Two million Americans fought in Vietnam.
But not one of them has ever been elected president. If John McCain's bid for the presidency is unsuccessful, no veteran of that war will ever occupy the White House.
This would make it unique among American wars and the political fortunes of their heroes.
From the beginning of the republic Americans have looked to former warriors for leadership. America's first president, George Washington, was the hero of its first great war. The fifth president, James Monroe, was also a Revolutionary War veteran. The Battle of New Orleans, the final engagement of the War of 1812, helped General Andrew Jackson become president.
Victory over the Shawnee leader Tecumseh at Prophetstown (near the Tippecanoe River) enabled William Henry Harrison to win the presidency with the slogan "Tippecanoe and Tyler too." The Mexican War produced Zachary Taylor and Franklin Pierce. Save for Grover Cleveland, every president from Ulysses S. Grant (who also saw action in the Mexican War) to William McKinley fought in the Civil War.
Theodore Roosevelt led the Rough Riders' charges up San Juan Hill in the Spanish-American War. Harry Truman was a veteran of World War I. Except for Jimmy Carter, who served in Korea, every president from Dwight D. Eisenhower to George H.W. Bush served in some capacity in World War II (Ronald Reagan was in the Army Enlisted Reserve but remained stateside due to his nearsightedness.)
AS THE ABOVE LIST CONFIRMS, Americans have viewed service in war as a distinguished and prized commodity in their leaders, and this has traditionally been a crucial feature of a potential president's resume. Veterans, viewed as returning heroes, held up as role models and idols, have found an easy transition to political roles. But Vietnam reshaped this pattern.
The war itself was deeply divisive and the opposition it generated at home fueled a skewed image of its veterans as bitter, psychologically disturbed violence-prone drug addicts. Though this representation is inaccurate, these myths about Vietnam veterans remain and many still view the men who fought the war through the same scornful lens they view the war itself.
And as the conflict raged, colleges and universities banned Reserve Officer Training Corps programs from campus, young men burned their draft cards or headed to Canada to avoid conscription, while students rallied and protested against the war. Today, this generation casts pivotal votes in presidential elections.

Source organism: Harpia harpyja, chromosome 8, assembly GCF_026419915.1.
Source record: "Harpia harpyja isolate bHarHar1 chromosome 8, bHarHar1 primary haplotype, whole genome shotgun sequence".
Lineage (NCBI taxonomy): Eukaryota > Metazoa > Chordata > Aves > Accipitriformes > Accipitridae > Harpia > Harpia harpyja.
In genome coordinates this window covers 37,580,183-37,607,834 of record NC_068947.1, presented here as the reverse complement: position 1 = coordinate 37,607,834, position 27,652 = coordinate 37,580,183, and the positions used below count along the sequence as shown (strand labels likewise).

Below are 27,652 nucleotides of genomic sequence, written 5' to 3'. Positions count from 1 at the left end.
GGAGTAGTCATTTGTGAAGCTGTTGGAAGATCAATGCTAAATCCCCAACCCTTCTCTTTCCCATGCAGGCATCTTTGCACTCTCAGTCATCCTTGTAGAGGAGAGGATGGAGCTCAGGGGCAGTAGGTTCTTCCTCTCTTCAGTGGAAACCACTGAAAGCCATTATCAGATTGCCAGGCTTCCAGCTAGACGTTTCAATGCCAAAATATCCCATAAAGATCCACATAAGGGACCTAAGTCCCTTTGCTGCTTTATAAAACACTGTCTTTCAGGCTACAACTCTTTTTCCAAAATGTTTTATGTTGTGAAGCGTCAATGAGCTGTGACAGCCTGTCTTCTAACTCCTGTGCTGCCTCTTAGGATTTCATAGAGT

The '60s and '70s also fundamentally changed the way Americans viewed war. Previous generations had seen wars as noble and sometimes necessary; baby boomers identified wars with the nefarious schemes of those in power. Accordingly, many adult Americans of the baby boomer generation relate more to men who did not fight in Vietnam.
Our two most recent presidents have been men from this generation. Neither George W. Bush nor Bill Clinton served in Vietnam -- a fact that their opponents and detractors exploited to little effect; both men were accused of avoiding the war or dodging the draft, but Americans still elected each of them president.
THOUGH VIETNAM VETERANS have served in Congress and statehouses, and Al Gore served as a military journalist in Vietnam for five months, until now, John Kerry was the only presidential nominee from either party to see extensive combat in Vietnam. His complicated relationship with that war, on stage during his presidential bid in 2004, also illuminated several of the difficulties the country still has in coping with that era.
His candidacy emphasized his time in Vietnam: the first words of his acceptance speech at the Democratic convention were "I'm John Kerry and I'm reporting for duty." This was an odd spectacle given the antiwar sentiment of his Democratic Party and his actions after he returned home from Vietnam.
Kerry had been a vocal and visible member of Vietnam Veterans Against the War and was the first veteran to testify before Congress about the conflict. In his testimony Kerry said that soldiers there had "raped, cut off ears, cut off heads, taped wires from portable telephones to human genitals and turned up the power, cut off limbs, blown up bodies, randomly shot at civilians, razed villages in fashion reminiscent of Ghengis Khan..."
This testimony was attacked by the Swift Boat Veterans for Truth campaign, which neutralized any advantage he could have had as a veteran.
McCAIN, THE MAN WHO SPENT five and half years in captivity in North Vietnam and refused early release, will not likely face such second guessing. And since much of his appeal is based on his post-service Senate record as a maverick, he will not have to predicate his candidacy solely on his time in Vietnam.
Still, if he loses in November, the door may be shut on a generation of veterans' opportunity to lead the nation.
What is less certain is whether this stigma is unique to veterans of Vietnam or if that war irrevocably changed our nation's view of the role of military service in presidential politics.
It remains to be seen if the men and women fighting today in Iraq and Afghanistan will be able to rise to our highest elected office or if Vietnam created an unbridgeable gulf in 200 years of American history.
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